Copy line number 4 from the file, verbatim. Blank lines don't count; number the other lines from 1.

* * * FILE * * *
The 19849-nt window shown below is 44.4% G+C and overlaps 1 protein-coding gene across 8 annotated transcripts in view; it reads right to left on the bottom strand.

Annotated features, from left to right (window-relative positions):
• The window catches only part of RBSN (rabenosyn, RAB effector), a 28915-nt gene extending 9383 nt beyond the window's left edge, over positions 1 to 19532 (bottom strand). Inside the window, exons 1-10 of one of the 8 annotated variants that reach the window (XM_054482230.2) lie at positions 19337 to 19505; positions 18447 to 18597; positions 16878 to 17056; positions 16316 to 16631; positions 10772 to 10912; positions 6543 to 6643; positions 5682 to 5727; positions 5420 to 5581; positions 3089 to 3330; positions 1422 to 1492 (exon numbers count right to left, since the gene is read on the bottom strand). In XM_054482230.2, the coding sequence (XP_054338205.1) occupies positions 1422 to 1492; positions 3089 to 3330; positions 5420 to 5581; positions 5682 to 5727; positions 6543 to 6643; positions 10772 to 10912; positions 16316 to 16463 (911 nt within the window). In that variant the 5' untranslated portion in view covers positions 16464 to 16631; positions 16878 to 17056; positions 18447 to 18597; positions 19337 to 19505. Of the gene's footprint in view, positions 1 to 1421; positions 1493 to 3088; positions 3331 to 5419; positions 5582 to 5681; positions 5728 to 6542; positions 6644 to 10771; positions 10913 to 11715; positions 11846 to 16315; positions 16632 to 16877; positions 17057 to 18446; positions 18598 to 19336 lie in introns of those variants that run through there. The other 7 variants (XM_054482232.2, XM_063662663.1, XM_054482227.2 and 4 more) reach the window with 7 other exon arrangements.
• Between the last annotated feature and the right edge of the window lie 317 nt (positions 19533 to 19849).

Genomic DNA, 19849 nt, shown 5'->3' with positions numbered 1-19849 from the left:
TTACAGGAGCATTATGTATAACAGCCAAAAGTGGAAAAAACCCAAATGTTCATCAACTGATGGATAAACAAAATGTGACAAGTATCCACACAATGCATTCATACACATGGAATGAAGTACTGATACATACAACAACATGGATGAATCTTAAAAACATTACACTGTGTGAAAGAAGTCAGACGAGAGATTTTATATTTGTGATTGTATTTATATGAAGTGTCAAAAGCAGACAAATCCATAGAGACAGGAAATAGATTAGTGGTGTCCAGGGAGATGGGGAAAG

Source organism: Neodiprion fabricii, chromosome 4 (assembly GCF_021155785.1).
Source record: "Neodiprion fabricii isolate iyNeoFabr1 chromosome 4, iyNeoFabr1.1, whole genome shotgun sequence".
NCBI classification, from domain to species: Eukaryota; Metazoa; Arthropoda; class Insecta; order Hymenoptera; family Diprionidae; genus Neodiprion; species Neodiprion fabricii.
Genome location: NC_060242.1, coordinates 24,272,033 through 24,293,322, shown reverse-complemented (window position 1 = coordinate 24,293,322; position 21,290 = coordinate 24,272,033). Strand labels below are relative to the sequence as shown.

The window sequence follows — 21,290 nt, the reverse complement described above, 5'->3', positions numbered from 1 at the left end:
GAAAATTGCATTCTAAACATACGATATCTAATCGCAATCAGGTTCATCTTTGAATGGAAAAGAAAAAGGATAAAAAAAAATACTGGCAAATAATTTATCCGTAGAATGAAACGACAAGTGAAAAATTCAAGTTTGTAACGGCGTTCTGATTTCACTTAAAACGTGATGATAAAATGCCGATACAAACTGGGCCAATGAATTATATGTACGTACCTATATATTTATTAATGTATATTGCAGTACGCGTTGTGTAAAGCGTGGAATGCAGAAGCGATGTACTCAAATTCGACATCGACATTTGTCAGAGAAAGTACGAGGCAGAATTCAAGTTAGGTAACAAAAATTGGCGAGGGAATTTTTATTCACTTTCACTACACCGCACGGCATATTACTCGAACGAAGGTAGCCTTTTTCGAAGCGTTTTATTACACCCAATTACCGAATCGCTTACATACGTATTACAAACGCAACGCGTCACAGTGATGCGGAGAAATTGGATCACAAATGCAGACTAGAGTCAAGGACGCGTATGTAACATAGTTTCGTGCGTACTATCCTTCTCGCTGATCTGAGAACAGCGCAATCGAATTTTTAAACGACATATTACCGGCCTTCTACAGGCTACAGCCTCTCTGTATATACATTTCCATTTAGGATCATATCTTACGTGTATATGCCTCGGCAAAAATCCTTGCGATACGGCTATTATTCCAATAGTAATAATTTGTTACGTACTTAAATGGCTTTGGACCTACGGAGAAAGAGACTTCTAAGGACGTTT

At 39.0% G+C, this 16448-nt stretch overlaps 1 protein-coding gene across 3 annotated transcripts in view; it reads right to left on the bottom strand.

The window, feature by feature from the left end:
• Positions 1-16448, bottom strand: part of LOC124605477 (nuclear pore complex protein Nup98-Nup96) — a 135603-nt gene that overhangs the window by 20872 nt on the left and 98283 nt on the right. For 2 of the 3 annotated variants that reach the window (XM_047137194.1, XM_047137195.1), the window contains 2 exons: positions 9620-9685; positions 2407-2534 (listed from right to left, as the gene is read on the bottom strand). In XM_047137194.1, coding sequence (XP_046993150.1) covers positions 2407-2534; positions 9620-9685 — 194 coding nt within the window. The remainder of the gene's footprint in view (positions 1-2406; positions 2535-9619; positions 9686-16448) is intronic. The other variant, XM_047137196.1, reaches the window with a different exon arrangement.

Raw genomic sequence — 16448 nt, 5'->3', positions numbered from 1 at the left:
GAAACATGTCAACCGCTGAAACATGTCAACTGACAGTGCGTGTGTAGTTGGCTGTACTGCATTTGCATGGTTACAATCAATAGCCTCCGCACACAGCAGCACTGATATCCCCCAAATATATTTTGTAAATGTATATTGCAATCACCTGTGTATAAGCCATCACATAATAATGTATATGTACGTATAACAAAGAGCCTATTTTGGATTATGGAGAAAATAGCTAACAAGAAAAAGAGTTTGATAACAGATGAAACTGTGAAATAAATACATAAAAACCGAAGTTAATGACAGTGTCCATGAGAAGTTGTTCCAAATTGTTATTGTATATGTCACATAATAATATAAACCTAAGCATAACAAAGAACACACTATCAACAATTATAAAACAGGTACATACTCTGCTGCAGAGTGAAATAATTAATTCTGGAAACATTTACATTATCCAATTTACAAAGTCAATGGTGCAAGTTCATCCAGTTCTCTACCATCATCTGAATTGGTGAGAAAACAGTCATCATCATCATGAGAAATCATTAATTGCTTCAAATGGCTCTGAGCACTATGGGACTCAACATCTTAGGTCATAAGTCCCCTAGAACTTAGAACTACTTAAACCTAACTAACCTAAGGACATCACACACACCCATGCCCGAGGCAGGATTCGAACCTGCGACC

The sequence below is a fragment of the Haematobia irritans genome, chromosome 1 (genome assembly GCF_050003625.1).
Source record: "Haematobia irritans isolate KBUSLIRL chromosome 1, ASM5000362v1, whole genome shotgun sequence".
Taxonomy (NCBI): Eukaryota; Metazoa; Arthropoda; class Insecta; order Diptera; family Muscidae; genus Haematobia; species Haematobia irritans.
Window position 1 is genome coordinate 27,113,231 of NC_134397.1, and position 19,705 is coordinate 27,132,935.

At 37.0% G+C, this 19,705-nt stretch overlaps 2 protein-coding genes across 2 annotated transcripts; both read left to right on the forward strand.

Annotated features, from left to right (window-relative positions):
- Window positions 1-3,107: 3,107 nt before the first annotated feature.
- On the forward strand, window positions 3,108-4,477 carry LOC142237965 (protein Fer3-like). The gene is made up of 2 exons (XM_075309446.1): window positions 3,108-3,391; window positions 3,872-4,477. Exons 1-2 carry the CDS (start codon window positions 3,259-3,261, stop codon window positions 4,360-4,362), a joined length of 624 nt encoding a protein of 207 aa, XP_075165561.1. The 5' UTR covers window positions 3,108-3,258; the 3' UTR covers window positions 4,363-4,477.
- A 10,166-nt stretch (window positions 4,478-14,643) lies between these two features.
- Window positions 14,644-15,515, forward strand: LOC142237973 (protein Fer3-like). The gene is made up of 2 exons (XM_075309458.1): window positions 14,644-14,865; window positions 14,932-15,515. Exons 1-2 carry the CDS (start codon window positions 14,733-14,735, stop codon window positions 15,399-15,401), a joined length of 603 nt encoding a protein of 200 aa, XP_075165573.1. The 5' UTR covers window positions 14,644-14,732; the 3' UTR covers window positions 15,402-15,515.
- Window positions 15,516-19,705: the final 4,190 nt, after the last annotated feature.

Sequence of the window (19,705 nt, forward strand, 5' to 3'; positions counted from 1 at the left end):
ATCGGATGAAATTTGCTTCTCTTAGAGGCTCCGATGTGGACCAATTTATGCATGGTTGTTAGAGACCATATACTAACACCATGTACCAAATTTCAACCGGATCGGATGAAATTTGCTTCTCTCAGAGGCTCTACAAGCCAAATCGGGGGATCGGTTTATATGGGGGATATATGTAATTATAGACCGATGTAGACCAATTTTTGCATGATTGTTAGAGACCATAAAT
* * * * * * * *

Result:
• Between the last annotated feature and the right edge of the window lie 317 nt (positions 19533 to 19849).